National Championship winner Lloyd Carr, who won the title with the Michigan Wolverines in 1997, spoke on Monday about his life and career as a college football coach.
Carr, a Tennessee native, addressed fans at the weekly Knoxville Quarterback Club luncheon at Calhoun's on the River and talked about what he misses most and least about coaching.
"I don't miss injuries," Carr said. "I don't miss the losing ... or the winning either. I miss the relationship with the players and the grind."
The grind is what Carr calls "the routine of the coach." It consists of everything from watching tape, assessing injuries, grading player performances, and scouting next week's opponent, to mentally getting over the previous week's result, forming the practice schedule, and fulfilling media obligations- all within a week.
It's a process that repeats itself over and over, according to Carr, who coached Michigan from 1995-2007.
"You get up and do it again," Carr said. "And you do it for 12 weeks."
The attention to detail was always extremely important to Carr, especially with practice time.
"Every five minutes has to be a productive time," Carr said about the way he sectioned off the two hour practices into five minute blocks.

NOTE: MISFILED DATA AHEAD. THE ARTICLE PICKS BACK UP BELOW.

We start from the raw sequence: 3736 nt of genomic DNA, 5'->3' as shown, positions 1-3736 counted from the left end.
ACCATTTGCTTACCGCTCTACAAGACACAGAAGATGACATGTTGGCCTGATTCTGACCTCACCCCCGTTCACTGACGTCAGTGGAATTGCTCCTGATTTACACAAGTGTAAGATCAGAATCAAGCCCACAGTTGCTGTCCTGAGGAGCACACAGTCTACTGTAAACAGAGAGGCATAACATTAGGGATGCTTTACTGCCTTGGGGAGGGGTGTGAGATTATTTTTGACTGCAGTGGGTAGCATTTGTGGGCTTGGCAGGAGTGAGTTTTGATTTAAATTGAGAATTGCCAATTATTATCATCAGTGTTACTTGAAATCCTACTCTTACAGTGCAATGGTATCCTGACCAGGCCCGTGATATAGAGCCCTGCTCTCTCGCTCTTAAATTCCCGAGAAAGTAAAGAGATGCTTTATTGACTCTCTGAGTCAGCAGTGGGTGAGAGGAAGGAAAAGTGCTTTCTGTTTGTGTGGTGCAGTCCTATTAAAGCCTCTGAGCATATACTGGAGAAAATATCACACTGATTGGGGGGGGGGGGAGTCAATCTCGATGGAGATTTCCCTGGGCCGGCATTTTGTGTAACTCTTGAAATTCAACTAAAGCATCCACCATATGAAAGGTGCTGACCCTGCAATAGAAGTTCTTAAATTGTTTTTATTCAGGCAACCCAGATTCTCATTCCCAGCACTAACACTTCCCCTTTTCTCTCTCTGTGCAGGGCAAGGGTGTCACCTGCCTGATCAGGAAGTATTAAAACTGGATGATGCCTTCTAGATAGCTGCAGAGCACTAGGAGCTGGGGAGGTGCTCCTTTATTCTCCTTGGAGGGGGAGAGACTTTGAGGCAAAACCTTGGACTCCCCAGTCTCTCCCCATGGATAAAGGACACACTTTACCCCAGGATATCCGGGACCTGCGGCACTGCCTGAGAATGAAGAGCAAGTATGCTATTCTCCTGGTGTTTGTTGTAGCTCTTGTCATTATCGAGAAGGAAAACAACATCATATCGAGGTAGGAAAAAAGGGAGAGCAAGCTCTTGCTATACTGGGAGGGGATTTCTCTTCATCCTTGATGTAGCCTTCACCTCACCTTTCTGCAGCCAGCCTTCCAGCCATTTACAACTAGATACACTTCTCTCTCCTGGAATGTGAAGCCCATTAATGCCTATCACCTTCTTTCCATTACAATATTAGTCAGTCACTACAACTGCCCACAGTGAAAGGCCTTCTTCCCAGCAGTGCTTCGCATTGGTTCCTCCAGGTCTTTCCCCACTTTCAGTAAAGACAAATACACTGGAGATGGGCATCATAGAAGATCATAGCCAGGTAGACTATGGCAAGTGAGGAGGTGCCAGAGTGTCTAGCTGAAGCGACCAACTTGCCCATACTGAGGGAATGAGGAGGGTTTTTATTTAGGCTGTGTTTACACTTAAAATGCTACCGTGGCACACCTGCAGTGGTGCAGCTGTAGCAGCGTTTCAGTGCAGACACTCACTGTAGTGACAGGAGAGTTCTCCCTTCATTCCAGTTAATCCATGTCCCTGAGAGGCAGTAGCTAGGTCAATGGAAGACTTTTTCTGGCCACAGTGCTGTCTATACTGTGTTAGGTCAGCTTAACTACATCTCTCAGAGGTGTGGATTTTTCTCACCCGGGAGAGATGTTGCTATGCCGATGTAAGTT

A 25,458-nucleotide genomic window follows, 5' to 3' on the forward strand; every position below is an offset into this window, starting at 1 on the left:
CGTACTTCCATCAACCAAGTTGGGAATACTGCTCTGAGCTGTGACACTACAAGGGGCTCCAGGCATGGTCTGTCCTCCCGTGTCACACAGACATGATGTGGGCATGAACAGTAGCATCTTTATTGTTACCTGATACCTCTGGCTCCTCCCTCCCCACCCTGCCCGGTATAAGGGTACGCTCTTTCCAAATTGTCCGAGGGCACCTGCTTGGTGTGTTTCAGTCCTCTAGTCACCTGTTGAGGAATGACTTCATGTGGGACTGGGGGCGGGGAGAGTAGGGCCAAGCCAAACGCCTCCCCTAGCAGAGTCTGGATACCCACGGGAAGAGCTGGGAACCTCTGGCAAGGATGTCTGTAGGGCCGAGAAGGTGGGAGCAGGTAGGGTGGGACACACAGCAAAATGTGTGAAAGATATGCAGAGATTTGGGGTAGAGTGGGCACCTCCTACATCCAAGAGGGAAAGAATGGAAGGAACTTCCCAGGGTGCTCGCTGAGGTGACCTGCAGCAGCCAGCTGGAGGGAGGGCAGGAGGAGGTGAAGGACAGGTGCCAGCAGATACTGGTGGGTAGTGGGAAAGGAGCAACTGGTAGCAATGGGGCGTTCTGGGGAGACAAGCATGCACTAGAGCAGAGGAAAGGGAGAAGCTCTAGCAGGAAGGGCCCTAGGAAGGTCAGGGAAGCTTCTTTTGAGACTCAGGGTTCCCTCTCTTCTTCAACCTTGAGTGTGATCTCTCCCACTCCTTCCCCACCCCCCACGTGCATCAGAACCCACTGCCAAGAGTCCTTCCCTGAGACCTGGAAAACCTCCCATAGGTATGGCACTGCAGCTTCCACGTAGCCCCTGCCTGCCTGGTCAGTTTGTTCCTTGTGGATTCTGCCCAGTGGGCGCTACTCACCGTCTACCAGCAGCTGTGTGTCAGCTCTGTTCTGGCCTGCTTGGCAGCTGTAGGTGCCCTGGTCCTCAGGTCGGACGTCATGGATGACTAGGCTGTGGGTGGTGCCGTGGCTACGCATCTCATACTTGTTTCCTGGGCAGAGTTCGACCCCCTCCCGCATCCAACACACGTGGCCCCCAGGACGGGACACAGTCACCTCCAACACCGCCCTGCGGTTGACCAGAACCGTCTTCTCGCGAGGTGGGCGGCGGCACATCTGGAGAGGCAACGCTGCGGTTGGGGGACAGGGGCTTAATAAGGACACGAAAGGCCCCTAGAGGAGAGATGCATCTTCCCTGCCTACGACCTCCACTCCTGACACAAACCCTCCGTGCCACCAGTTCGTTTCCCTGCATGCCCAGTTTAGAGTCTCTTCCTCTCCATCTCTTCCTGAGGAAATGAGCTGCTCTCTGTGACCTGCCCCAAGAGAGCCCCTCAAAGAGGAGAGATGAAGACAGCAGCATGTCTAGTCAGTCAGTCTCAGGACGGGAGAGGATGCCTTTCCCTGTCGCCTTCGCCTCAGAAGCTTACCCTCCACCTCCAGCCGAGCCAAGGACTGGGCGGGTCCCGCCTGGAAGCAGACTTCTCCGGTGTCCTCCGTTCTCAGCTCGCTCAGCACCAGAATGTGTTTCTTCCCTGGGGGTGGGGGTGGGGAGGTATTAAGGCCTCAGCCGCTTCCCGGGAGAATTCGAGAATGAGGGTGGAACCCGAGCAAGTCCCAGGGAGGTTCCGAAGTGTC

A horn would signal the end and beginning of each block, keeping players and coaches on task. It's a method similar to how UT coach Butch Jones operates his practices.
Carr's weekday schedule also consisted of watching practice film, calling recruits, and establishing a relationship with each player. That, in part, involved making sure words were not lost in translation with members of the press.
"The only coach that spoke to the media was me," Carr said. "I wanted the program to speak with one voice."
Tennessee head coach Butch Jones is in-tune with the job requirements of being a head coach according to Carr, who said that Tennessee is on the right track.
"I really believe that he has everything necessary to bring Tennessee back to where he wants it, and where (the fans) want it," Carr said.
A member of the current Tennessee coaching staff, wide receivers coach Zach Azzanni, in contrast to Carr, is a Michigan native now working with the Vols. He also spoke to the Quarterback Club and shed light on his transition to Knoxville.
"For the first time, (my wife and kids) feel comfortable," Azzanni said, speaking of his coaching travels that have led him from Central Michigan, Florida, Western Kentucky, and Wisconsin to Tennessee.
Azzanni echoed Jones' "brick by brick" policy of always improving. Azzanni said that his group of wide receivers, though young, are constantly getting better.
"It's a young group that I'm working with," Azzanni said. "A group I hope you see as growing weekly."
Azzanni highlighted this growth specifically in the game against South Carolina and in the second half against Alabama, praising the high work ethic of his players and their desire to make big plays.
"Those kids give an unbelievable effort," Azzanni said. "They're getting better every week with their route-running, their technique."